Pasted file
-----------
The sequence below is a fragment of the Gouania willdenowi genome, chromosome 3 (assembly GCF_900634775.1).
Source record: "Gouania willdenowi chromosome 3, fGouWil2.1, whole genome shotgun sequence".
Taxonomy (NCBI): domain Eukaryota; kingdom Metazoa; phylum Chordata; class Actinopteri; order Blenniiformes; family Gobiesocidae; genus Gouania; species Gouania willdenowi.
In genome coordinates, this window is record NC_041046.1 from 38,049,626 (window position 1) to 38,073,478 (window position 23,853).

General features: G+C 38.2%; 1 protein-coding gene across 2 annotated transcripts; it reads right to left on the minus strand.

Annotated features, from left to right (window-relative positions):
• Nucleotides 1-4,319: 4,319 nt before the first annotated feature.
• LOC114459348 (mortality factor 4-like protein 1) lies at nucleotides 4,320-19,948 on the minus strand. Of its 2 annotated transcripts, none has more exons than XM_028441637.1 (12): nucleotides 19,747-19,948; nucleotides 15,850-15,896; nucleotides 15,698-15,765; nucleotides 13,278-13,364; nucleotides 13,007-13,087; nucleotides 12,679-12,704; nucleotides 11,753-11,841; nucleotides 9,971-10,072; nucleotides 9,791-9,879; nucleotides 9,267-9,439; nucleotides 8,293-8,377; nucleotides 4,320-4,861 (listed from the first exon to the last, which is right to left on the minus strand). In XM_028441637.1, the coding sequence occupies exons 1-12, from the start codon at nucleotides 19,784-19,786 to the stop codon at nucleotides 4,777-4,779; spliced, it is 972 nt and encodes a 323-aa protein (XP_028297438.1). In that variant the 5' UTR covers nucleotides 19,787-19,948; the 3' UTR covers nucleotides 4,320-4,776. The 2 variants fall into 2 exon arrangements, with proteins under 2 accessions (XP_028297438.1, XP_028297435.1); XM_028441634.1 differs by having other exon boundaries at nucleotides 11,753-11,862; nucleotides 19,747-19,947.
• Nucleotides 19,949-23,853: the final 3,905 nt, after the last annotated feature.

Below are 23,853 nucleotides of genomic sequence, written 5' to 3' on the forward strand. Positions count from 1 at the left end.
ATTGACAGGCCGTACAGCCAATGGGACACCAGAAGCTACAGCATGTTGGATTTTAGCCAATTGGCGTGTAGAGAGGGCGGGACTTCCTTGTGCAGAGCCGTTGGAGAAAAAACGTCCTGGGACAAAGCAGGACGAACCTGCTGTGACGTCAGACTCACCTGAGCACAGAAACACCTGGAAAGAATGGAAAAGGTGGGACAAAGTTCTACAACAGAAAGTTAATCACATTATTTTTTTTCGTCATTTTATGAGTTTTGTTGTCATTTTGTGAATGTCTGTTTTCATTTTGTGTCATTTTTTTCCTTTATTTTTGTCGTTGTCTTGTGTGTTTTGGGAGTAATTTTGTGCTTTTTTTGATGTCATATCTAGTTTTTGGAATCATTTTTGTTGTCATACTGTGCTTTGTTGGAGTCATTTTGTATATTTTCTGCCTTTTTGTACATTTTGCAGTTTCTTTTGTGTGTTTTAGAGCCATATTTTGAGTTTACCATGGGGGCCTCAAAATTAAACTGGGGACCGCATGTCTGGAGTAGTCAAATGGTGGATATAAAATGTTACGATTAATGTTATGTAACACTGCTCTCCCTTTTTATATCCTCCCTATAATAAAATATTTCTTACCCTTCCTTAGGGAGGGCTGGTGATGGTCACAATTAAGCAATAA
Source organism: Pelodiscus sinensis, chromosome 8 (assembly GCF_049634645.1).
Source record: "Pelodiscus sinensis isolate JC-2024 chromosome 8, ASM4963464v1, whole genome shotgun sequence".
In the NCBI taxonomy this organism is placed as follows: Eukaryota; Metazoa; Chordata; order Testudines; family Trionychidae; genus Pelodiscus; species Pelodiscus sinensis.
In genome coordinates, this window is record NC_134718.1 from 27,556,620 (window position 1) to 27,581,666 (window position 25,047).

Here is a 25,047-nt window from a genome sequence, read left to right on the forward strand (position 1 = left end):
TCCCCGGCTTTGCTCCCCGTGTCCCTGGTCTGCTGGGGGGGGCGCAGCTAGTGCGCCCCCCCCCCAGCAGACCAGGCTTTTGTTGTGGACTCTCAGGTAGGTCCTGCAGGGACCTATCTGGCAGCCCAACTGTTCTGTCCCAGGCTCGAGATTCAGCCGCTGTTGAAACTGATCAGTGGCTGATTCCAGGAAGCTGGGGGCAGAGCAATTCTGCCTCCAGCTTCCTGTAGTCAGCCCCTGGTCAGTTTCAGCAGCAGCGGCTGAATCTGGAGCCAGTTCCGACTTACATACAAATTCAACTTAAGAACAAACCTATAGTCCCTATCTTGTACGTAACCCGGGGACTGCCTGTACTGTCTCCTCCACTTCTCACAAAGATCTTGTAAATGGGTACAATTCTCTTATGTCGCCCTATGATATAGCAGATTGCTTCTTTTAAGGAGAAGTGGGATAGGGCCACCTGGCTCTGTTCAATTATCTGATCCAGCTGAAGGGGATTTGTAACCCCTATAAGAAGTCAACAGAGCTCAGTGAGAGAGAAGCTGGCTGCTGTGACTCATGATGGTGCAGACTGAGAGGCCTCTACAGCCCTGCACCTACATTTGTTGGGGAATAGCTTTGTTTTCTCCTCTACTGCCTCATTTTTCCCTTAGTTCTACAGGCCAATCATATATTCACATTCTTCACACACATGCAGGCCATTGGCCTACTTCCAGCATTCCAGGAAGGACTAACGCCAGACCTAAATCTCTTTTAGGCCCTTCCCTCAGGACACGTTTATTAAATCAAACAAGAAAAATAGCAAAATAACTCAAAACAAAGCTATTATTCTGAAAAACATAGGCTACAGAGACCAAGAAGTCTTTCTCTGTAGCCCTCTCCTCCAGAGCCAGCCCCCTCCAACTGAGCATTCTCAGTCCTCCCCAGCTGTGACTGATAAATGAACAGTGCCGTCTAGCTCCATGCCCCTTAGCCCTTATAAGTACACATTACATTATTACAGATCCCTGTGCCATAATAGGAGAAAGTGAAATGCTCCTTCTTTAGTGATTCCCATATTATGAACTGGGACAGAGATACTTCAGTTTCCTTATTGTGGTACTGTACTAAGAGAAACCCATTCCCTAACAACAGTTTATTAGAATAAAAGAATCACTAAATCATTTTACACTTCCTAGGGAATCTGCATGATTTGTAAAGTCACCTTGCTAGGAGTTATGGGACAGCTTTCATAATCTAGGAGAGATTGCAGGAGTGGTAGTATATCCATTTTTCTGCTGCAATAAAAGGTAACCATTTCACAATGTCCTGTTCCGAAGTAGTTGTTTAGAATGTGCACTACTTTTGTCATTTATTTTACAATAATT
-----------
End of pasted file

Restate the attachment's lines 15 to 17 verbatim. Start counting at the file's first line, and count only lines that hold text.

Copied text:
In genome coordinates, this window is record NC_134718.1 from 27,556,620 (window position 1) to 27,581,666 (window position 25,047).

Here is a 25,047-nt window from a genome sequence, read left to right on the forward strand (position 1 = left end):
TCCCCGGCTTTGCTCCCCGTGTCCCTGGTCTGCTGGGGGGGGCGCAGCTAGTGCGCCCCCCCCCCAGCAGACCAGGCTTTTGTTGTGGACTCTCAGGTAGGTCCTGCAGGGACCTATCTGGCAGCCCAACTGTTCTGTCCCAGGCTCGAGATTCAGCCGCTGTTGAAACTGATCAGTGGCTGATTCCAGGAAGCTGGGGGCAGAGCAATTCTGCCTCCAGCTTCCTGTAGTCAGCCCCTGGTCAGTTTCAGCAGCAGCGGCTGAATCTGGAGCCAGTTCCGACTTACATACAAATTCAACTTAAGAACAAACCTATAGTCCCTATCTTGTACGTAACCCGGGGACTGCCTGTACTGTCTCCTCCACTTCTCACAAAGATCTTGTAAATGGGTACAATTCTCTTATGTCGCCCTATGATATAGCAGATTGCTTCTTTTAAGGAGAAGTGGGATAGGGCCACCTGGCTCTGTTCAATTATCTGATCCAGCTGAAGGGGATTTGTAACCCCTATAAGAAGTCAACAGAGCTCAGTGAGAGAGAAGCTGGCTGCTGTGACTCATGATGGTGCAGACTGAGAGGCCTCTACAGCCCTGCACCTACATTTGTTGGGGAATAGCTTTGTTTTCTCCTCTACTGCCTCATTTTTCCCTTAGTTCTACAGGCCAATCATATATTCACATTCTTCACACACATGCAGGCCATTGGCCTACTTCCAGCATTCCAGGAAGGACTAACGCCAGACCTAAATCTCTTTTAGGCCCTTCCCTCAGGACACGTTTATTAAATCAAACAAGAAAAATAGCAAAATAACTCAAAACAAAGCTATTATTCTGAAAAACATAGGCTACAGAGACCAAGAAGTCTTTCTCTGTAGCCCTCTCCTCCAGAGCCAGCCCCCTCCAACTGAGCATTCTCAGTCCTCCCCAGCTGTGACTGATAAATGAACAGTGCCGTCTAGCTCCATGCCCCTTAGCCCTTATAAGTACACATTACATTATTACAGATCCCTGTGCCATAATAGGAGAAAGTGAAATGCTCCTTCTTTAGTGATTCCCATATTATGAACTGGGACAGAGATACTTCAGTTTCCTTATTGTGGTACTGTACTAAGAGAAACCCATTCCCTAACAACAGTTTATTAGAATAAAAGAATCACTAAATCATTTTACACTTCCTAGGGAATCTGCATGATTTGTAAAGTCACCTTGCTAGGAGTTATGGGACAGCTTTCATAATCTAGGAGAGATTGCAGGAGTGGTAGTATATCCATTTTTCTGCTGCAATAAAAGGTAACCATTTCACAATGTCCTGTTCCGAAGTAGTTGTTTAGAATGTGCACTACTTTTGTCATTTATTTTACAATAATT